While walking, people with intact legs can feel when they move their knee or when their feet touch the ground. The nervous system constantly draws on sensory feedback of this sort to control muscles precisely. People using a leg prosthesis, however, do not know precisely where the prosthesis is located, how it is moving, or what type of terrain it is standing on. They often cannot trust their prosthesis completely when walking, leading them to rely too often on their intact leg, which in turn reduces their mobility and causes them to tire quickly.
A simple walk on pebbles or sand, for example, can prove very exhausting for people using a prosthesis. Furthermore, people with amputations can experience phantom limb pain, a condition that existing medications often cannot treat. Savo Panic, who experiences this phenomenon, says he wakes up at night due to the phantom pain: “The toe that I don’t have hurts. My big toe, foot, heel, ankle, calf—they all hurt, and I don’t even have them.”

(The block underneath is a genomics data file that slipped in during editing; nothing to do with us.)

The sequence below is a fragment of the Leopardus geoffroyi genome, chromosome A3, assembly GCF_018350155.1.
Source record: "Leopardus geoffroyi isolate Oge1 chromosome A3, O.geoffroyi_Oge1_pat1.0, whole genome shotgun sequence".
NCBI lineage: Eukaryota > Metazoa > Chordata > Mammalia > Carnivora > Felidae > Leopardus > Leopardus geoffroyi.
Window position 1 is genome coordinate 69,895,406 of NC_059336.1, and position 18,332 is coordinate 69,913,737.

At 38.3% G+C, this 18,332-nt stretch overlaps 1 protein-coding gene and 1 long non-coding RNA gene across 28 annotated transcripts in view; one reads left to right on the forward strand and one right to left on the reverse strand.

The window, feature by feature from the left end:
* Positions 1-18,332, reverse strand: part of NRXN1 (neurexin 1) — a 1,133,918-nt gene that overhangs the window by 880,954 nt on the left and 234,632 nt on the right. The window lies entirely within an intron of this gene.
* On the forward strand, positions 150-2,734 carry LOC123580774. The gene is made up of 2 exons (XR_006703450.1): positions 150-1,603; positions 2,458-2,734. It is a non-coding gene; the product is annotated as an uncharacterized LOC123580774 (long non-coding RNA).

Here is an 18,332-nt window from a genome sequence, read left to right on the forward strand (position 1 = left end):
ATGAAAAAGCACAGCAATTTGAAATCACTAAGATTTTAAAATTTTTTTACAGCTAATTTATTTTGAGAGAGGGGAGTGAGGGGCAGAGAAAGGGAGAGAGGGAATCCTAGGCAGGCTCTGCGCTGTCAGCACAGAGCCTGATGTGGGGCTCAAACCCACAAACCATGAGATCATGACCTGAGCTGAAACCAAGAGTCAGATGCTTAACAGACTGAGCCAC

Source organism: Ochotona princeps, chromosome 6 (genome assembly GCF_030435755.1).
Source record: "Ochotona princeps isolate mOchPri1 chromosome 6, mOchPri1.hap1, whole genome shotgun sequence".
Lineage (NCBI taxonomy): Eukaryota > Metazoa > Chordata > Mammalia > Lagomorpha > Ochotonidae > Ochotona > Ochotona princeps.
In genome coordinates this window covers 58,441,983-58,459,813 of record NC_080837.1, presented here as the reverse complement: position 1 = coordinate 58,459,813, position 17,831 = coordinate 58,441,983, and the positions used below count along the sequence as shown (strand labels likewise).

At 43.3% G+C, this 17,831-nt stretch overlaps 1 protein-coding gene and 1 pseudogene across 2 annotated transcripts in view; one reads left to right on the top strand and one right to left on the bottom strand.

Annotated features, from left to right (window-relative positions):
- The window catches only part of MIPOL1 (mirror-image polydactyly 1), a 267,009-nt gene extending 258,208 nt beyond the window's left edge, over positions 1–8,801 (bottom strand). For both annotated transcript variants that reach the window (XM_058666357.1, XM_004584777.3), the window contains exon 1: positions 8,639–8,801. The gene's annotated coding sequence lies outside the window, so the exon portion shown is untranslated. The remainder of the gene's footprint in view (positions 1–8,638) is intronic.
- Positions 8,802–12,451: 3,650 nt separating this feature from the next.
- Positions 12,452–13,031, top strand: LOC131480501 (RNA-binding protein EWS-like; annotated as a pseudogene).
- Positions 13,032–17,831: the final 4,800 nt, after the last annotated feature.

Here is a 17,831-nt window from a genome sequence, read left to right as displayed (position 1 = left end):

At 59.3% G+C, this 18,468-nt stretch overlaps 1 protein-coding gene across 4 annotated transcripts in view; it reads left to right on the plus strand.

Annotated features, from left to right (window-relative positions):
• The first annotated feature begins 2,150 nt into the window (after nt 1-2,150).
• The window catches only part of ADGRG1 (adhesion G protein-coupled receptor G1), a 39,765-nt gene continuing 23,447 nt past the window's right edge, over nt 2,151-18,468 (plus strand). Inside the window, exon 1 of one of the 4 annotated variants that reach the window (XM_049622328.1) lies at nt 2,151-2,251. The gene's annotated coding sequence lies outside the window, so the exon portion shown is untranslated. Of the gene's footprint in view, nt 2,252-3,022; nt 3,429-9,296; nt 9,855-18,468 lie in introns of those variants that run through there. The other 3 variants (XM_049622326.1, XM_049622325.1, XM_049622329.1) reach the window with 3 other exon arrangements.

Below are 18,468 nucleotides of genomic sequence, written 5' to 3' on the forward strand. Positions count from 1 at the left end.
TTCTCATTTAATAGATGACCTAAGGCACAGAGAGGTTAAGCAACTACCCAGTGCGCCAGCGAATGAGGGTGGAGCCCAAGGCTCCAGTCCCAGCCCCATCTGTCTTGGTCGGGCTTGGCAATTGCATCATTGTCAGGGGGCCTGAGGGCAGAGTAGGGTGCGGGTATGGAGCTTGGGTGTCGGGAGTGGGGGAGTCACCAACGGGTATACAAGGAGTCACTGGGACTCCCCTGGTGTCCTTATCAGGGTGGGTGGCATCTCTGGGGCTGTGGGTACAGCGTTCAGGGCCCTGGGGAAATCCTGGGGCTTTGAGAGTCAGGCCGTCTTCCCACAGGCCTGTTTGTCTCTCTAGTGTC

An international team of researchers led by ETH Zurich and Lausanne-based start-up company Sen-sArs has now developed an interface to connect a leg prosthesis with the residual nerves present in the user’s thigh, thus providing sensory feedback. In a study conducted in collaboration with the University of Belgrade, the scientists tested this neurofeedback system with two volunteers who have an above-knee leg amputation and use a leg prosthesis, Panic among them.